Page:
Saturday, March 29, 2014

Language, dialect and census

I have to chime in on what's going on the Facebooksphere about the recent census in Burma. Different feelings about it are showing up on Facebook regarding the list of 135 ethnic groups in Burma:
  • angry --- "why are there so many Karen groups? The government is trying to disunite us."
  • confused --- "what do I have to check? Asho? Zo? Chin?"
  • politicized --- "every Chin subgroup should just say Chin." "every Kachin subgroup should say Kachin."
A lot of these confusions, anger, and politicization root from the lack of studies in humanities in the past few decades in Burma (in addition to the fact that the list is very controversial).

Let me chime in from a linguistic perspective (ONLY from linguistics and nothing else). In linguistics, the differentiation between languages and dialects is a way of starting heated debates. There is no exact way to distinguish a language from a dialect. Some say, "When dialects diverge to the point that they are mutually incomprehensible, they become languages in their own right." An example would be Mon and Khmer. We still share a lot of words in our vocabularies. But they are two separate languages today. The question still remains what the criteria are to say that they are "divergent" enough to merit the status of languages.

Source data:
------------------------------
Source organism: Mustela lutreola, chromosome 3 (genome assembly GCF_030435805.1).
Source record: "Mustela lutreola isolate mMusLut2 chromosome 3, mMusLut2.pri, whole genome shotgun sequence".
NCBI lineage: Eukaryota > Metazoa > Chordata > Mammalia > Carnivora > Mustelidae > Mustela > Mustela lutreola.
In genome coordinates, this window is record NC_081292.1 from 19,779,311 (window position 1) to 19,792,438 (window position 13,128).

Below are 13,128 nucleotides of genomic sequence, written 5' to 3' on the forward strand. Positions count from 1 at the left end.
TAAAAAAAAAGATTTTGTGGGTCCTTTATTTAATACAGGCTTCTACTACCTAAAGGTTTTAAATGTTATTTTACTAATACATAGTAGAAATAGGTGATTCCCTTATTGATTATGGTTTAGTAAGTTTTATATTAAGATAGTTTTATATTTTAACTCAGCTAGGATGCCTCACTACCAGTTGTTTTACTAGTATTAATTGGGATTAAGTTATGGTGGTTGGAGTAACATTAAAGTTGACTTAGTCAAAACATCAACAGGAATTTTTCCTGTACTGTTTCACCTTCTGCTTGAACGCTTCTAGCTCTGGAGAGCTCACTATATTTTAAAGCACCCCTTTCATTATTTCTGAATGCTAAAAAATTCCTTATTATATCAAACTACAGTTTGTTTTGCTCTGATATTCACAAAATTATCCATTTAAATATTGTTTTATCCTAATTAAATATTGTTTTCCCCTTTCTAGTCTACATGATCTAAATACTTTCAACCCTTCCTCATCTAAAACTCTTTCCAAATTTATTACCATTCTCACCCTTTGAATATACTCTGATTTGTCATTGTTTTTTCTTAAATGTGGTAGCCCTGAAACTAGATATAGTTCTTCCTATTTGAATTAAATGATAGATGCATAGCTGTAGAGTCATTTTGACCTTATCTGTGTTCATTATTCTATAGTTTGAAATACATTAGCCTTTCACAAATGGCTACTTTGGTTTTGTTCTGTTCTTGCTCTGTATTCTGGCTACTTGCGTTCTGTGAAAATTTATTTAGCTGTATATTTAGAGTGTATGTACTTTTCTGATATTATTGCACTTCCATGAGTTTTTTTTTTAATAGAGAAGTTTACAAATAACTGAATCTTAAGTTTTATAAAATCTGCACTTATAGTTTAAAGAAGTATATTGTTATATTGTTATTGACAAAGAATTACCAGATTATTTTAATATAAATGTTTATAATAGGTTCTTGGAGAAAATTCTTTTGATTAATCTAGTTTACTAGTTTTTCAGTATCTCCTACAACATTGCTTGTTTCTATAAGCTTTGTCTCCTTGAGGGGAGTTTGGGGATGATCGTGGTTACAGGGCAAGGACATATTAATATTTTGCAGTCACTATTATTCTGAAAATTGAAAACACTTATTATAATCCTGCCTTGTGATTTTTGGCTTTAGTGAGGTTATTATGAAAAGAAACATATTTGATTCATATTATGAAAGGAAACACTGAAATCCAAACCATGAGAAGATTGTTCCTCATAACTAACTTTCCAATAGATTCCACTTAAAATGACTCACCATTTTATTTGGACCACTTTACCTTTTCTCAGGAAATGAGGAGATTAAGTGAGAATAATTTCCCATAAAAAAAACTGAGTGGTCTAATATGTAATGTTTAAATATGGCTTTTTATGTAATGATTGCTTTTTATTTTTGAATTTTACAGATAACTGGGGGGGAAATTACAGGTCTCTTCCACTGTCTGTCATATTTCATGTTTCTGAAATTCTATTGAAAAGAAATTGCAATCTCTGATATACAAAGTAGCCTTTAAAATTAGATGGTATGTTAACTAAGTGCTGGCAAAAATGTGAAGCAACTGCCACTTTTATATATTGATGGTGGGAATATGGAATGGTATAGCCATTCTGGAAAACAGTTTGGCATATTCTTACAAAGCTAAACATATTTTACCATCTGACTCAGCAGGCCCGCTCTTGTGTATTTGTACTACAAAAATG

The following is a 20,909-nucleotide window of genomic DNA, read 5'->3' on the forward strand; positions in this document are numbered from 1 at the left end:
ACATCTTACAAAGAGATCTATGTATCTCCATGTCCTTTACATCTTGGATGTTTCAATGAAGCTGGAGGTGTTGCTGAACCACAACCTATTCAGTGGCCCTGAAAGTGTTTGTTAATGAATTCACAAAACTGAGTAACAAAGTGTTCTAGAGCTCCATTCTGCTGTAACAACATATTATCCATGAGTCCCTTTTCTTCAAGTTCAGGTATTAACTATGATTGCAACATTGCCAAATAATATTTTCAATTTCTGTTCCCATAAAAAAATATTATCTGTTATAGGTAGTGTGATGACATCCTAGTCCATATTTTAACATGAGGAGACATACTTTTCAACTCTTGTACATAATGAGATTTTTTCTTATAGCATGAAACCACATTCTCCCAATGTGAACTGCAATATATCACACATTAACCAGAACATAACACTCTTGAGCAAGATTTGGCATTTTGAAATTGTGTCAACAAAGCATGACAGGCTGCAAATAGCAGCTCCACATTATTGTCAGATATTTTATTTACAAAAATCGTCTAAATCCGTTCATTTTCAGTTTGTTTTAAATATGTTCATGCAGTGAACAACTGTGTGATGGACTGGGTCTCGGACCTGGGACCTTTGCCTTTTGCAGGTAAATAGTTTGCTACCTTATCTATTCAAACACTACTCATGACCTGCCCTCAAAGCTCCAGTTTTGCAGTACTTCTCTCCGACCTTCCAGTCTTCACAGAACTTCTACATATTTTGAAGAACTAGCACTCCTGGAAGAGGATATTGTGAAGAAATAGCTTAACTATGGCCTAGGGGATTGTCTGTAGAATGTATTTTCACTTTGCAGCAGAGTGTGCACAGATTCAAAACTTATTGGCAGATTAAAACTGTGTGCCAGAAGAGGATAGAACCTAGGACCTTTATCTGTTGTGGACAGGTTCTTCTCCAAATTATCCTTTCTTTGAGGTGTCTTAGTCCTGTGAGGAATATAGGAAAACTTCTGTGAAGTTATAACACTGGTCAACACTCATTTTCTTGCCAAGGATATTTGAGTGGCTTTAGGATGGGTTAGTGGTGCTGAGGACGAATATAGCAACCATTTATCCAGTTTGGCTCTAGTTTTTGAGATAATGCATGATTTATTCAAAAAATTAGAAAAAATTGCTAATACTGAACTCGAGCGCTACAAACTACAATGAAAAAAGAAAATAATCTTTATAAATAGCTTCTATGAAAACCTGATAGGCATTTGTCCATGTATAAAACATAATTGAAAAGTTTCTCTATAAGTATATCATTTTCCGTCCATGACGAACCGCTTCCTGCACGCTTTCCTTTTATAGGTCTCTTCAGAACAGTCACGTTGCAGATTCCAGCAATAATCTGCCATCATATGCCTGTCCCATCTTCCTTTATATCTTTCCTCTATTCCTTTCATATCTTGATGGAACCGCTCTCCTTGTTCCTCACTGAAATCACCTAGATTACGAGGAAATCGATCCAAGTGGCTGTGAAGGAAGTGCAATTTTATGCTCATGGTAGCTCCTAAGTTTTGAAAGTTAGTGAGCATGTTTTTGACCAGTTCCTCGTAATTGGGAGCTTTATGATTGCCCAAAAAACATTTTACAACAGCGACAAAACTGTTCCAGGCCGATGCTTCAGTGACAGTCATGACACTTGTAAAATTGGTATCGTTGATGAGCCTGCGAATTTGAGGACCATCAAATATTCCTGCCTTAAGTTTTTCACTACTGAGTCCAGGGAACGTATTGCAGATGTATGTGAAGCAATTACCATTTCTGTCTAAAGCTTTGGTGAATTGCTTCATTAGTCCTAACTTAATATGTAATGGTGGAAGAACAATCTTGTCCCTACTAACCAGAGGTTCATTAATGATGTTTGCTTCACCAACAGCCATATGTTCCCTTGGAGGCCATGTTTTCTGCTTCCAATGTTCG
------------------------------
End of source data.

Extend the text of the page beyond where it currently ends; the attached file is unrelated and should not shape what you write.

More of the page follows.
Let's get back to the census. If every Gheko Karen marks himself or herself as just a Karen, we are effectively saying that Gheko Karen as a language/dialect and ethnic group is extinct (at least according to this census). Sad. The same is true for Rawang. If all of them say they are Kachins and the number of Rawang is zero, they are extinct according to the census. (On a side note, languages are dying everyday; that's why I have a job.)

So I will leave it up to you to decide what you should say who you are. I will still mark myself as a Mon (because I am still a citizen of Myanmar living in the US on a temporary visa).